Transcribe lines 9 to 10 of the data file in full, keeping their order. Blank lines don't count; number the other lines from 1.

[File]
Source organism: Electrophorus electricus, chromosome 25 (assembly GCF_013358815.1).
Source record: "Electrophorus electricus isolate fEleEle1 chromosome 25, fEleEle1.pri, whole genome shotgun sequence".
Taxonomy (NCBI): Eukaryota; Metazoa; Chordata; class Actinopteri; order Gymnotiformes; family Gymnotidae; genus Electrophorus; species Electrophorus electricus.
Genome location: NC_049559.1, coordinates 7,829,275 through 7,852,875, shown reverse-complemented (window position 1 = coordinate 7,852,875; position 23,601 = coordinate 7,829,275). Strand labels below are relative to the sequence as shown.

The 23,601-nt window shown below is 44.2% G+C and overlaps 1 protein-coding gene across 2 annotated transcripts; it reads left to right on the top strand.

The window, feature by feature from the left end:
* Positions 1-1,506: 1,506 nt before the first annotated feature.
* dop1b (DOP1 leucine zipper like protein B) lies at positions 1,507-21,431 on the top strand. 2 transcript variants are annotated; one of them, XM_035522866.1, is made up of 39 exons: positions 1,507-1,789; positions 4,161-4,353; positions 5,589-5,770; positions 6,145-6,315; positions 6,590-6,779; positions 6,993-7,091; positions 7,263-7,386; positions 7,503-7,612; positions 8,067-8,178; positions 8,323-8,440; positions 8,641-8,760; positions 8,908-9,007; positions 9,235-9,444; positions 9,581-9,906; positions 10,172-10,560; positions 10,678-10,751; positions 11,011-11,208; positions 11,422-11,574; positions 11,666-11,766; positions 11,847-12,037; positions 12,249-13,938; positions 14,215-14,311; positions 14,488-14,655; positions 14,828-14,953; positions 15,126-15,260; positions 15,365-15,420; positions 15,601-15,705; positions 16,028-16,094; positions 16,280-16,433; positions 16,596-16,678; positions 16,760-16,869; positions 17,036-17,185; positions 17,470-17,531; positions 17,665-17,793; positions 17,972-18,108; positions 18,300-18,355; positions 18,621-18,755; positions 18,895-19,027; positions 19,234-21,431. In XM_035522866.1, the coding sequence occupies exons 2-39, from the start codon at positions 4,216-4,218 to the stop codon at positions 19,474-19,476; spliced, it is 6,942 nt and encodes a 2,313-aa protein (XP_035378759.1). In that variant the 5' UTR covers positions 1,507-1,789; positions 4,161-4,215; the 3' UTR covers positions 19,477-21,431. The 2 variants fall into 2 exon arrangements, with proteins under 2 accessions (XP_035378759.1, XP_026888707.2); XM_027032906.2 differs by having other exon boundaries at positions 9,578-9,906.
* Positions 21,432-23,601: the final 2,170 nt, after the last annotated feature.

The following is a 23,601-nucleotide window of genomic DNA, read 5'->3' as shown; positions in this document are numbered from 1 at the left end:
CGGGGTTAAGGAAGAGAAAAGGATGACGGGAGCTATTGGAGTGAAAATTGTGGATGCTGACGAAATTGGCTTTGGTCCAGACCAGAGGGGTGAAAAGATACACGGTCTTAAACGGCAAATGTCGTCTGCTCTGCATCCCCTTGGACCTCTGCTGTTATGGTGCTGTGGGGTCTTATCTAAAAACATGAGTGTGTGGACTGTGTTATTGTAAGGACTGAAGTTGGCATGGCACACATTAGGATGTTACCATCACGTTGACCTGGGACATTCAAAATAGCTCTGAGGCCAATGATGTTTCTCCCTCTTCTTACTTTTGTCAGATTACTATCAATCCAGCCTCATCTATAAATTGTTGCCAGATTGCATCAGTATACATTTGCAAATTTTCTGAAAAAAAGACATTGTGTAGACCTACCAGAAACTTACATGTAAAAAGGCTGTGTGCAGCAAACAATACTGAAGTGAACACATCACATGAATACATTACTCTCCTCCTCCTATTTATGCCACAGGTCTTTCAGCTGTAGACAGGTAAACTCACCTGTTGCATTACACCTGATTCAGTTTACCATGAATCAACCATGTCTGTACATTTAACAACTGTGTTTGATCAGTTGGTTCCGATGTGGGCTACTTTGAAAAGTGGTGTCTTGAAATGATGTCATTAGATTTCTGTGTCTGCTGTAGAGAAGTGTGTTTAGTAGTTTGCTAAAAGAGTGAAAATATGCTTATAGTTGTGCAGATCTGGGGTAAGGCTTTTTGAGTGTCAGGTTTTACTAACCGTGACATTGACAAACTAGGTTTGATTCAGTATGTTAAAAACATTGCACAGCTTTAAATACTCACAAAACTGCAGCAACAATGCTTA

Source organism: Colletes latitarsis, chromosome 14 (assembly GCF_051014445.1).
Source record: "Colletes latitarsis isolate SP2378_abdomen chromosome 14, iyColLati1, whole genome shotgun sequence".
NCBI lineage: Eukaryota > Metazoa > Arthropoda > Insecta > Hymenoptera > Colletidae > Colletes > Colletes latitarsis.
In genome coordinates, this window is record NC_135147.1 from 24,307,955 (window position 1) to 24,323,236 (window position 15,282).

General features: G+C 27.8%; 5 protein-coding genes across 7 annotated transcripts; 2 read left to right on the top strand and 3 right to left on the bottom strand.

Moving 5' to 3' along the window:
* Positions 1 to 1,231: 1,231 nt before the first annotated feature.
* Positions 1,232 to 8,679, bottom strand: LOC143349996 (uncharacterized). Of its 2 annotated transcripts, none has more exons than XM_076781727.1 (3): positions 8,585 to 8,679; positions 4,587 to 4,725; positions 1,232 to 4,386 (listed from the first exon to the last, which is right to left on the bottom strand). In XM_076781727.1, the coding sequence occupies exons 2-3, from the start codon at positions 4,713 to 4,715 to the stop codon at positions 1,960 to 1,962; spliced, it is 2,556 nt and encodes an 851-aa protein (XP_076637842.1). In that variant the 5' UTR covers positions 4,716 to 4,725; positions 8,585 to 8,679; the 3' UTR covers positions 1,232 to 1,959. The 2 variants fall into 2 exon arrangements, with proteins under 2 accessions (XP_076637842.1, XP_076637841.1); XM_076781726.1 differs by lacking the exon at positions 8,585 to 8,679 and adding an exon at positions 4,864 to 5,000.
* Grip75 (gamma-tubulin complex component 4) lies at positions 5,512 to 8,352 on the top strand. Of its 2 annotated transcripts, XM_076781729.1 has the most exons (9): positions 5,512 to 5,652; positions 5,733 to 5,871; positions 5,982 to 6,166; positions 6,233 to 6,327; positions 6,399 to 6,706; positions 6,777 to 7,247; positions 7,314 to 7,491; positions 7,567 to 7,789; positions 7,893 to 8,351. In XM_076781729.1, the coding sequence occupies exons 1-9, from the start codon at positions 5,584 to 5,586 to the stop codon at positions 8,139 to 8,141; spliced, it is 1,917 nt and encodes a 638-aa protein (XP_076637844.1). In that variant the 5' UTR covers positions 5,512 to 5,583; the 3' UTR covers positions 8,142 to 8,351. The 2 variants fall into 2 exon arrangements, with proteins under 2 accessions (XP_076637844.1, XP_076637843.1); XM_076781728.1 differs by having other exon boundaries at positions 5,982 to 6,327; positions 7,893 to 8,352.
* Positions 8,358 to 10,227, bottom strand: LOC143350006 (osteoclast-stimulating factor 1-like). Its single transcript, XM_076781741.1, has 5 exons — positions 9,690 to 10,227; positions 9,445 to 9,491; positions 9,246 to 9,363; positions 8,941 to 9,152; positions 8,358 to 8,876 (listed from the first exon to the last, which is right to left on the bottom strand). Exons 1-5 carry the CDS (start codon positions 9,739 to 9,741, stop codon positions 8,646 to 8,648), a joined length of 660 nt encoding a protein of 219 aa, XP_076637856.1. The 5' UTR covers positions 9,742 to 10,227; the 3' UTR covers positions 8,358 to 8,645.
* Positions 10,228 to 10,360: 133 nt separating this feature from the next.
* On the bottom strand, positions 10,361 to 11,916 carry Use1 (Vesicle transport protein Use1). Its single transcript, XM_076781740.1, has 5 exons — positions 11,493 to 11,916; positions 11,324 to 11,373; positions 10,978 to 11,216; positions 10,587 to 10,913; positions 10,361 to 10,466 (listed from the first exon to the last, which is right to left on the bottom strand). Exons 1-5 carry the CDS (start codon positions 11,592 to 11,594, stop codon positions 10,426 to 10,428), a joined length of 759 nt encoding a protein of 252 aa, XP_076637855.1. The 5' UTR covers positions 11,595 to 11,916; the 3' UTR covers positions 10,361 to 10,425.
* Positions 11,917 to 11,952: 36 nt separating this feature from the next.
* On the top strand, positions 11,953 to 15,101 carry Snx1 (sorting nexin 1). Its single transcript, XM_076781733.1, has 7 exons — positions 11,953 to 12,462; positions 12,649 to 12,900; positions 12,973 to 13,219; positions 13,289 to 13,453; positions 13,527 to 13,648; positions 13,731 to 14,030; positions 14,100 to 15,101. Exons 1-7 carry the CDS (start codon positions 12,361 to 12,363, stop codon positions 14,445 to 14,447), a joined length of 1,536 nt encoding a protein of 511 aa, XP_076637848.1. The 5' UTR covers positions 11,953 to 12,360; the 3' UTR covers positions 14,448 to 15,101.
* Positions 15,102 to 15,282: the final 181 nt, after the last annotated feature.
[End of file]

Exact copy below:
* Positions 21,432-23,601: the final 2,170 nt, after the last annotated feature.

The following is a 23,601-nucleotide window of genomic DNA, read 5'->3' as shown; positions in this document are numbered from 1 at the left end: